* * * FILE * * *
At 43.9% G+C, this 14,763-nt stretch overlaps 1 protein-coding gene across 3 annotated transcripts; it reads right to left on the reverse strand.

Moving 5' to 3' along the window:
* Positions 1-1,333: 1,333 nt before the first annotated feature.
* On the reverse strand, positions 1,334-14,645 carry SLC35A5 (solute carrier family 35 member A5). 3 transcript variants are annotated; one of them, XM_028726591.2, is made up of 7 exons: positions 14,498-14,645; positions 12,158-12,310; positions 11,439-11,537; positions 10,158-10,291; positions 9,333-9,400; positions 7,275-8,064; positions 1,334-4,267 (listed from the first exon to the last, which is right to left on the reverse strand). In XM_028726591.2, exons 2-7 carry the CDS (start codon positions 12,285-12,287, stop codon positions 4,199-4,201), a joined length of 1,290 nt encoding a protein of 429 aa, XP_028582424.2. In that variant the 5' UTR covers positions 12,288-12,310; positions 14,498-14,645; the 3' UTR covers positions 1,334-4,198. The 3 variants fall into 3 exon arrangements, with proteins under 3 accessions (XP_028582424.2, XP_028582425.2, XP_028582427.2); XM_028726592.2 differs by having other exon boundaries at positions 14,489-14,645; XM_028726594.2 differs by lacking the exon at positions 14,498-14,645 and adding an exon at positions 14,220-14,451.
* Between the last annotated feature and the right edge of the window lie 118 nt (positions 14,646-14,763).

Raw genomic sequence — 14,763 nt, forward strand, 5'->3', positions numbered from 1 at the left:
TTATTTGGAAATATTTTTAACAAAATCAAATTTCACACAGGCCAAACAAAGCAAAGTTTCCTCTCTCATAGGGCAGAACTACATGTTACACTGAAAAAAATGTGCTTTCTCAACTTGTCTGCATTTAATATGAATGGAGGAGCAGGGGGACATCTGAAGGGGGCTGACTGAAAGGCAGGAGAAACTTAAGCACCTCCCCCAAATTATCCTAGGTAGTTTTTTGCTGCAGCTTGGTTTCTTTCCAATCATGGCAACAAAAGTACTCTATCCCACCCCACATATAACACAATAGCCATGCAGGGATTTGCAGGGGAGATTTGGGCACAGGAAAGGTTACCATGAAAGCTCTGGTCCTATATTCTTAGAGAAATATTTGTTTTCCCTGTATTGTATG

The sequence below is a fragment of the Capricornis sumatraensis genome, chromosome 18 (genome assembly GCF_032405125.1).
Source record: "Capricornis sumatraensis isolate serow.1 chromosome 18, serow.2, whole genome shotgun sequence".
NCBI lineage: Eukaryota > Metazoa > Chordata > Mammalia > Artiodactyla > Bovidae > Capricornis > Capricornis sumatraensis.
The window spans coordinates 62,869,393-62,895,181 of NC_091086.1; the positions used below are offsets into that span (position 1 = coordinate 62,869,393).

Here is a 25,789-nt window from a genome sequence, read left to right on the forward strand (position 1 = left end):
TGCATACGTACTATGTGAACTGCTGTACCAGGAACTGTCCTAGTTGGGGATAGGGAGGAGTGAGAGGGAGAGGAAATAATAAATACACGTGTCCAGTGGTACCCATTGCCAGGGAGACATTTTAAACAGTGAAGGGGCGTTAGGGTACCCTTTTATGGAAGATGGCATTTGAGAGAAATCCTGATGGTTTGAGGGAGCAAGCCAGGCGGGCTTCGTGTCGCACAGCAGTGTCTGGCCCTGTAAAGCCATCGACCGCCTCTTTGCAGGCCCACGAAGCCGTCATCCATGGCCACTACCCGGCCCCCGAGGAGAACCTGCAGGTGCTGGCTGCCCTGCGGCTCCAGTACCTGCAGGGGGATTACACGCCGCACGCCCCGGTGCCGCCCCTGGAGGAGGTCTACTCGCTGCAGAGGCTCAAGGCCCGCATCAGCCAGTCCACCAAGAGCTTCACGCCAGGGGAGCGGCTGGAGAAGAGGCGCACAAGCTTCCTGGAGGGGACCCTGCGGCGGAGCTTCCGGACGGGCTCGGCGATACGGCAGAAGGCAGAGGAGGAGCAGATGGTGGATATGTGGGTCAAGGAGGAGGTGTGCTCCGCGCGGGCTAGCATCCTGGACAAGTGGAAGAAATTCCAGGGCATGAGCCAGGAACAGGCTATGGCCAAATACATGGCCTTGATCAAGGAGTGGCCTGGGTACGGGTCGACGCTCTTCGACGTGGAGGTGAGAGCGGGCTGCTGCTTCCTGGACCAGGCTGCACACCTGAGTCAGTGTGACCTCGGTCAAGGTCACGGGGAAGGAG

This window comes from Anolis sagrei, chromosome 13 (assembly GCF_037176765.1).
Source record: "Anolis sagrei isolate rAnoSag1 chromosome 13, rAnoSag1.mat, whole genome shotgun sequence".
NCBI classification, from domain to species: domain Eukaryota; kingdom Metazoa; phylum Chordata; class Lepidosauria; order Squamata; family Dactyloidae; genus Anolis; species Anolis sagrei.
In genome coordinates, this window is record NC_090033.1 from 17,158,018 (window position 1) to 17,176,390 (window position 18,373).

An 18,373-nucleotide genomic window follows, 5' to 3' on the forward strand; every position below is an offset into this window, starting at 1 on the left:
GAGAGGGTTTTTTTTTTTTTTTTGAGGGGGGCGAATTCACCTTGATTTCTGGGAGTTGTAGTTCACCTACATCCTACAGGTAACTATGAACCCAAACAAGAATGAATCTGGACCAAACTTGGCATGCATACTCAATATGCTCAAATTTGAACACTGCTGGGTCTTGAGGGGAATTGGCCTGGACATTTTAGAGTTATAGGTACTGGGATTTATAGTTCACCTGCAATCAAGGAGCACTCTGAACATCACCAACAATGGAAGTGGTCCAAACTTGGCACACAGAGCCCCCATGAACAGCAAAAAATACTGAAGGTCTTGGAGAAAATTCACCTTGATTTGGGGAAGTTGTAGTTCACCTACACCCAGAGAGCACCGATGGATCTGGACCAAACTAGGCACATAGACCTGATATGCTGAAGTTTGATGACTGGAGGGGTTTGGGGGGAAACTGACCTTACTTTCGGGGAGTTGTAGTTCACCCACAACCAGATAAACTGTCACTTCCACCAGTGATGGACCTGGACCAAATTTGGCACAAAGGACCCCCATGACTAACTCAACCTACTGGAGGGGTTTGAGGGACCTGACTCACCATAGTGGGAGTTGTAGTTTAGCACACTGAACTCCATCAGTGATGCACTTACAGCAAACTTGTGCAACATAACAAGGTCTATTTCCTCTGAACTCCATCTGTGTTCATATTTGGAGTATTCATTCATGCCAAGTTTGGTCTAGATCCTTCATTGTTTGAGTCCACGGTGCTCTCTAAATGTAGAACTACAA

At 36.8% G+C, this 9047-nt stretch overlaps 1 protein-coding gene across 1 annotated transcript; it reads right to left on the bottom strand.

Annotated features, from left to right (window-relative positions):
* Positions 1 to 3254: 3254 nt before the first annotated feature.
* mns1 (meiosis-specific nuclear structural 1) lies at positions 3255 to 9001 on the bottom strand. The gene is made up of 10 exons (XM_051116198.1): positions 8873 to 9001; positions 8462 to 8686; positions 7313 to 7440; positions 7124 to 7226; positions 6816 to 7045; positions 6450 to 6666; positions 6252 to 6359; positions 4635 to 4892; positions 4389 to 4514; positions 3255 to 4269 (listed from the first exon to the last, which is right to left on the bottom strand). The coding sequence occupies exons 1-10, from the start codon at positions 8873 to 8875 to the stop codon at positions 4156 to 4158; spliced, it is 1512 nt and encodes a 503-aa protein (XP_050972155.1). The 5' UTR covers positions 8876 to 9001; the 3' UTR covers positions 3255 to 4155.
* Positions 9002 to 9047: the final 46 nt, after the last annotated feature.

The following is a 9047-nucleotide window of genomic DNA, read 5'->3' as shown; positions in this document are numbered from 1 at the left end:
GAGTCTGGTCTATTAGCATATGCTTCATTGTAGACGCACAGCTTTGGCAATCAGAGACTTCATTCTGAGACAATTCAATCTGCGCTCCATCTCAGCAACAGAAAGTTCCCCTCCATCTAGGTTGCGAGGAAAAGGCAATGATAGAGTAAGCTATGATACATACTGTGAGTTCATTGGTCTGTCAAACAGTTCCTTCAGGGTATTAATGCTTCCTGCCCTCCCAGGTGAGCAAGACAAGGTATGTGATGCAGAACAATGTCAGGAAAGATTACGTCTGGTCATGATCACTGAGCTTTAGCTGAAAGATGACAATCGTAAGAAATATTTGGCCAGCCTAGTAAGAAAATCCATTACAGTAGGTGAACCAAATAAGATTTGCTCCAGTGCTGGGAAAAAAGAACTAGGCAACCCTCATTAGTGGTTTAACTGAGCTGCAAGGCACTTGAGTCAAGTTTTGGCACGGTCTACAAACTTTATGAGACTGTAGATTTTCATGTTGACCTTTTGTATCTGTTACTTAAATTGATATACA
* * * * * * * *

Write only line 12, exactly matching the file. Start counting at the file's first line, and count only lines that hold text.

Here is a 25,789-nt window from a genome sequence, read left to right on the forward strand (position 1 = left end):